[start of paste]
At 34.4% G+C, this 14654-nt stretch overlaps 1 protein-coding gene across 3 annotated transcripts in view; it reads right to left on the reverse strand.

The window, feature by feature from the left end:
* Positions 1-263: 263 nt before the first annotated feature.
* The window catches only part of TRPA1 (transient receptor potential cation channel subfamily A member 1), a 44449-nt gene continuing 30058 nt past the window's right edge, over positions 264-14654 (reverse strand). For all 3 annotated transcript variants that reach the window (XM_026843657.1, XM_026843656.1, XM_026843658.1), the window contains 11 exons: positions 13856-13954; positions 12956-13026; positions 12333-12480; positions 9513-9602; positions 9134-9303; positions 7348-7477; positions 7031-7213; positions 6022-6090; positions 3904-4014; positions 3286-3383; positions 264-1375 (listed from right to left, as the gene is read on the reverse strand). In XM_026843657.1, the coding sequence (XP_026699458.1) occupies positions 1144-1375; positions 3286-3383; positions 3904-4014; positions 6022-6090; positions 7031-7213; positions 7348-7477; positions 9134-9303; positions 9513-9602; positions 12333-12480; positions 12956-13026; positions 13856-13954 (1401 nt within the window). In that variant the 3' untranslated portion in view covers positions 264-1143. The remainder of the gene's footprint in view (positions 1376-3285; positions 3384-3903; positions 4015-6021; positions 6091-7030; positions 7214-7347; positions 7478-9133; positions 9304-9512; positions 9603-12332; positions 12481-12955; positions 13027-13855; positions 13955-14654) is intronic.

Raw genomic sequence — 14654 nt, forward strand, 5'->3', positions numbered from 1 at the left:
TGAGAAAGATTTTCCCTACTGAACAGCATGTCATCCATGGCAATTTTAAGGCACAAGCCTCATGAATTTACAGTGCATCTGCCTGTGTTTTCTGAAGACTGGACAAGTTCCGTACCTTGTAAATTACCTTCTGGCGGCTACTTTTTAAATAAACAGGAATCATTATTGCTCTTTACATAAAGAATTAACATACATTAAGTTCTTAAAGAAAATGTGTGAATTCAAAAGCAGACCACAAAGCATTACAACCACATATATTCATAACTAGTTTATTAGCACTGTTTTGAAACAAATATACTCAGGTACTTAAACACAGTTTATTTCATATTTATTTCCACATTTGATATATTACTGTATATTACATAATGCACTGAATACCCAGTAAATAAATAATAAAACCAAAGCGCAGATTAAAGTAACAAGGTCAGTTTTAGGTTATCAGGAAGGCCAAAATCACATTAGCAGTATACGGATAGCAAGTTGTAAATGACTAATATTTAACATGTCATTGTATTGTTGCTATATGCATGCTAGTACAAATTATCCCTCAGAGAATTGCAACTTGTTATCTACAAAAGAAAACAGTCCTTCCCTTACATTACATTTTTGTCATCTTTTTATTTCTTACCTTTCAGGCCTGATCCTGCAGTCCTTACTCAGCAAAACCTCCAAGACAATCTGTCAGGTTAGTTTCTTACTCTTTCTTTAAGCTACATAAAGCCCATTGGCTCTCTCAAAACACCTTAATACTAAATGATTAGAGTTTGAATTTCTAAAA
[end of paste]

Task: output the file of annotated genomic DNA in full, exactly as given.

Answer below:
At 34.4% G+C, this 14654-nt stretch overlaps 1 protein-coding gene across 3 annotated transcripts in view; it reads right to left on the reverse strand.

The window, feature by feature from the left end:
* Positions 1-263: 263 nt before the first annotated feature.
* The window catches only part of TRPA1 (transient receptor potential cation channel subfamily A member 1), a 44449-nt gene continuing 30058 nt past the window's right edge, over positions 264-14654 (reverse strand). For all 3 annotated transcript variants that reach the window (XM_026843657.1, XM_026843656.1, XM_026843658.1), the window contains 11 exons: positions 13856-13954; positions 12956-13026; positions 12333-12480; positions 9513-9602; positions 9134-9303; positions 7348-7477; positions 7031-7213; positions 6022-6090; positions 3904-4014; positions 3286-3383; positions 264-1375 (listed from right to left, as the gene is read on the reverse strand). In XM_026843657.1, the coding sequence (XP_026699458.1) occupies positions 1144-1375; positions 3286-3383; positions 3904-4014; positions 6022-6090; positions 7031-7213; positions 7348-7477; positions 9134-9303; positions 9513-9602; positions 12333-12480; positions 12956-13026; positions 13856-13954 (1401 nt within the window). In that variant the 3' untranslated portion in view covers positions 264-1143. The remainder of the gene's footprint in view (positions 1376-3285; positions 3384-3903; positions 4015-6021; positions 6091-7030; positions 7214-7347; positions 7478-9133; positions 9304-9512; positions 9603-12332; positions 12481-12955; positions 13027-13855; positions 13955-14654) is intronic.

Raw genomic sequence — 14654 nt, forward strand, 5'->3', positions numbered from 1 at the left:
TGAGAAAGATTTTCCCTACTGAACAGCATGTCATCCATGGCAATTTTAAGGCACAAGCCTCATGAATTTACAGTGCATCTGCCTGTGTTTTCTGAAGACTGGACAAGTTCCGTACCTTGTAAATTACCTTCTGGCGGCTACTTTTTAAATAAACAGGAATCATTATTGCTCTTTACATAAAGAATTAACATACATTAAGTTCTTAAAGAAAATGTGTGAATTCAAAAGCAGACCACAAAGCATTACAACCACATATATTCATAACTAGTTTATTAGCACTGTTTTGAAACAAATATACTCAGGTACTTAAACACAGTTTATTTCATATTTATTTCCACATTTGATATATTACTGTATATTACATAATGCACTGAATACCCAGTAAATAAATAATAAAACCAAAGCGCAGATTAAAGTAACAAGGTCAGTTTTAGGTTATCAGGAAGGCCAAAATCACATTAGCAGTATACGGATAGCAAGTTGTAAATGACTAATATTTAACATGTCATTGTATTGTTGCTATATGCATGCTAGTACAAATTATCCCTCAGAGAATTGCAACTTGTTATCTACAAAAGAAAACAGTCCTTCCCTTACATTACATTTTTGTCATCTTTTTATTTCTTACCTTTCAGGCCTGATCCTGCAGTCCTTACTCAGCAAAACCTCCAAGACAATCTGTCAGGTTAGTTTCTTACTCTTTCTTTAAGCTACATAAAGCCCATTGGCTCTCTCAAAACACCTTAATACTAAATGATTAGAGTTTGAATTTCTAAAA